There’s no shortage of literary works inspired by Argentina’s capital city, but no writer has written so passionately about it as Jorge Luis Borges. Though he was born in the heart of Buenos Aires, in 1898, it was the city’s humbler barrios that most captivated Borges’ imagination. His early childhood was spent in Palermo, now one of Buenos Aires’ more exclusive neighbourhoods, but a somewhat marginal barrio at the start of the twentieth century. Borges’ middle-class family inhabited one of the few two-storey houses on their street, Calle Serrano (now officially renamed Calle J. L. Borges), and, though his excursions were strictly controlled, from behind the garden wall Borges observed the colourful street life that was kept tantalizingly out of his reach. In particular, his attention was caught by the men who gathered to drink and play cards in the local almacén (a sort of store-cum-bar) at his street corner. With their tales of knife fights and air of lawlessness, these men appeared time and again in Borges’ early short stories, and, later, in Doctor Brodie’s Report, a collection published in 1970.
Borges’ writing talent surfaced at a precocious age: at 6 he wrote his first short story and when he was 11, the newspaper El País published his translation of Oscar Wilde’s The Happy Prince. However, it was not until he returned from Europe in 1921, where he had been stranded with his family during World War I, that Borges published his first book, Fervor de Buenos Aires, a collection of poems that attempted to capture the essence of the city. Enthused by his re-encounter with Buenos Aires at an age at which he was free to go where he wanted, Borges set out to explore the marginal corners of the city. His wanderings took him to the outlying barrios, where streets lined with simple one-storey buildings blended with the surrounding Pampas, or to the poorer areas of the city centre with their tenement buildings and bars frequented by prostitutes. With the notable exception of La Boca, which he appears to have regarded as too idiosyncratic – and perhaps, too obviously picturesque – Borges felt greatest affection for the south of Buenos Aires. His exploration of the area that he regarded as representing the heart of the city took in not only the traditional houses of San Telmo and Monserrat, with their patios and decorative facades, but also the humbler streets of Barracas, a largely industrial working-class neighbourhood, and Constitución, where, in a gloomy basement in Avenida Juan de Garay, he set one of his most famous short stories, El Aleph.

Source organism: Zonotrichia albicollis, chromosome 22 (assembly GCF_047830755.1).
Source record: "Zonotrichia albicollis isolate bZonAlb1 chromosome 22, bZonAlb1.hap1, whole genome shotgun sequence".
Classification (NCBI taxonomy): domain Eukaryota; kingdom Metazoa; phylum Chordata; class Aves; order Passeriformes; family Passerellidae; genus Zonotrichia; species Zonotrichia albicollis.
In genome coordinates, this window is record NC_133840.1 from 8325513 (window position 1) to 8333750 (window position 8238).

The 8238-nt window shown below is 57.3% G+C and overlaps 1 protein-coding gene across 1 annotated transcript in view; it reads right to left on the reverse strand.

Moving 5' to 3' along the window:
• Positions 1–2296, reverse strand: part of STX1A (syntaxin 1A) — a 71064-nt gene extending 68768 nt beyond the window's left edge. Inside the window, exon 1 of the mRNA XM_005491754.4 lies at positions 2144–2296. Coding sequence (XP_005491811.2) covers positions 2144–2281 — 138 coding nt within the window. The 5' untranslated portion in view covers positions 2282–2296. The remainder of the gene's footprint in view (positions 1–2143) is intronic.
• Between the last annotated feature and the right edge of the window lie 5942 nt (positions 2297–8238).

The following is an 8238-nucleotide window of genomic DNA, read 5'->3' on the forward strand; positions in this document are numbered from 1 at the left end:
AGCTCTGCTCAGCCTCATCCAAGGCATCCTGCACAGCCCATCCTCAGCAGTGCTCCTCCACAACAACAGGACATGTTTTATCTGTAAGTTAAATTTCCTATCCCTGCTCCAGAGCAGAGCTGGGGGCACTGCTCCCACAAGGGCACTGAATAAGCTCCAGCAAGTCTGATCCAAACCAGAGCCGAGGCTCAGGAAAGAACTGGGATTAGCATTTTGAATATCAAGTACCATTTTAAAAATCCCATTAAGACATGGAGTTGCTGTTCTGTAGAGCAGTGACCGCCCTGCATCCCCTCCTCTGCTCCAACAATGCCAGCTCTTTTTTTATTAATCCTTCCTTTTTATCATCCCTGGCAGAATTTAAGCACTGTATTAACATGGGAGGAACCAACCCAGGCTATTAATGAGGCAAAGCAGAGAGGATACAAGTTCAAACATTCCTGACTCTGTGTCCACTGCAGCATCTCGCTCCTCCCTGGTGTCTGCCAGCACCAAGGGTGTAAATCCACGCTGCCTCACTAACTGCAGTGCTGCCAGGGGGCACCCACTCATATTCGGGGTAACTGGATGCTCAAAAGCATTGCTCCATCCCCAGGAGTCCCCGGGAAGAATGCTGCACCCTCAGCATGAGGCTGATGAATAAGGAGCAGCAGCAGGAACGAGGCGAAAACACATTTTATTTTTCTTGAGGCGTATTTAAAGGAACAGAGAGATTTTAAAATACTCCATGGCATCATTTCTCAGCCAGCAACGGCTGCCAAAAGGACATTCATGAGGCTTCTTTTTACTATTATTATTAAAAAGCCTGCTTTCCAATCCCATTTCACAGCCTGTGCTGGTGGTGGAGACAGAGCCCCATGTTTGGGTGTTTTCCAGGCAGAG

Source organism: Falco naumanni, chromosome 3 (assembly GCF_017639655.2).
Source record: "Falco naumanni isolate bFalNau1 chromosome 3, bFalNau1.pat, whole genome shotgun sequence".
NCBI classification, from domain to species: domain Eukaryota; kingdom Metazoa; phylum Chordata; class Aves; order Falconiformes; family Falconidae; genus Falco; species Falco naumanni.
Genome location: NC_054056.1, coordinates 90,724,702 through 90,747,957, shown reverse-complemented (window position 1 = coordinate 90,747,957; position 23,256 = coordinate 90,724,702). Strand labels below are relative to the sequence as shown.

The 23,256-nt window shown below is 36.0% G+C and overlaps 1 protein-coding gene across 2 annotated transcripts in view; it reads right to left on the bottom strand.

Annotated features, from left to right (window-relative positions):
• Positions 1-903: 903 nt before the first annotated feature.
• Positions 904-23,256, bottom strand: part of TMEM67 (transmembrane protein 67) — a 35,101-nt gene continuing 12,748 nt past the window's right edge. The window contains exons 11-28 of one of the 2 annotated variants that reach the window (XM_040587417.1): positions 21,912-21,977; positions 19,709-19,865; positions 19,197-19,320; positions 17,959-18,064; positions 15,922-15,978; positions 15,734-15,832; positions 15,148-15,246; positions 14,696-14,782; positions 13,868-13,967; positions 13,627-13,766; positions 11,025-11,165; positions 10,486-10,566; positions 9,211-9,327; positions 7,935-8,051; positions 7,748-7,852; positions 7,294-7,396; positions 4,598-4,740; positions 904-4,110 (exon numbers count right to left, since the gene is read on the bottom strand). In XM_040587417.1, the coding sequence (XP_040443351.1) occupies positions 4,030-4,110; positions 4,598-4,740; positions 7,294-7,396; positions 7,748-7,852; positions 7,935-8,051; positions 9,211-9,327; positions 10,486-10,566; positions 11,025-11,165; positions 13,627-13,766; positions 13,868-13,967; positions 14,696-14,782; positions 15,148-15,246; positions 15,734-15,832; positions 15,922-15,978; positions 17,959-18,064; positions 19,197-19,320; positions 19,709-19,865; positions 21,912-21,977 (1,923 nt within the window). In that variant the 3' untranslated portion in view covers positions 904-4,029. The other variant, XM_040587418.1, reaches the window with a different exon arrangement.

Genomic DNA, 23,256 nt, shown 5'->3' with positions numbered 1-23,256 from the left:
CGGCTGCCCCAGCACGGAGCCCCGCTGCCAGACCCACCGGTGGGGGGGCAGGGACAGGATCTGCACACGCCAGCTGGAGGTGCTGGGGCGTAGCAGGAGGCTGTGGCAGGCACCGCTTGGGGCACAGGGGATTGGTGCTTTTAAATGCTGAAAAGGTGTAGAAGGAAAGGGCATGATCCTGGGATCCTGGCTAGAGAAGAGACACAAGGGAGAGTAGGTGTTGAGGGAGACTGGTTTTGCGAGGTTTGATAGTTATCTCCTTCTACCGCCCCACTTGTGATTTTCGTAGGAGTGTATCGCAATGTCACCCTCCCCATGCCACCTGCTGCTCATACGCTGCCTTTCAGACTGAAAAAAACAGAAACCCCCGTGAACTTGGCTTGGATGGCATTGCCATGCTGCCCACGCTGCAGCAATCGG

For a writer as sensitive to visual subtlety as Borges – many of his early poems focus on the city’s atmospheric evening light – it seems particularly tragic that he should have gone virtually blind in his 50s. Nonetheless, from 1955 to 1973, Borges was Director of the National Library, then located in Monserrat, where his pleasure at being surrounded by books – even if he could no longer read them – was heightened by the fact that his daily journey to work took him through one of his favourite parts of the city, from his apartment in Maipú along pedestrianized Florida. As Borges’ fame grew, he spent considerable periods of time away from Argentina, travelling to Europe, the US and other Latin American countries – though he claimed always to return to Buenos Aires in his dreams. Borges died in 1986 in Geneva, where he is buried in the Plainpalais cemetery. Borges pilgrims in Buenos Aires will find a commemorative plaque at no. 2108 on Calle Serrano, inscribed with a stanza from his Mythical Foundation of Buenos Aires.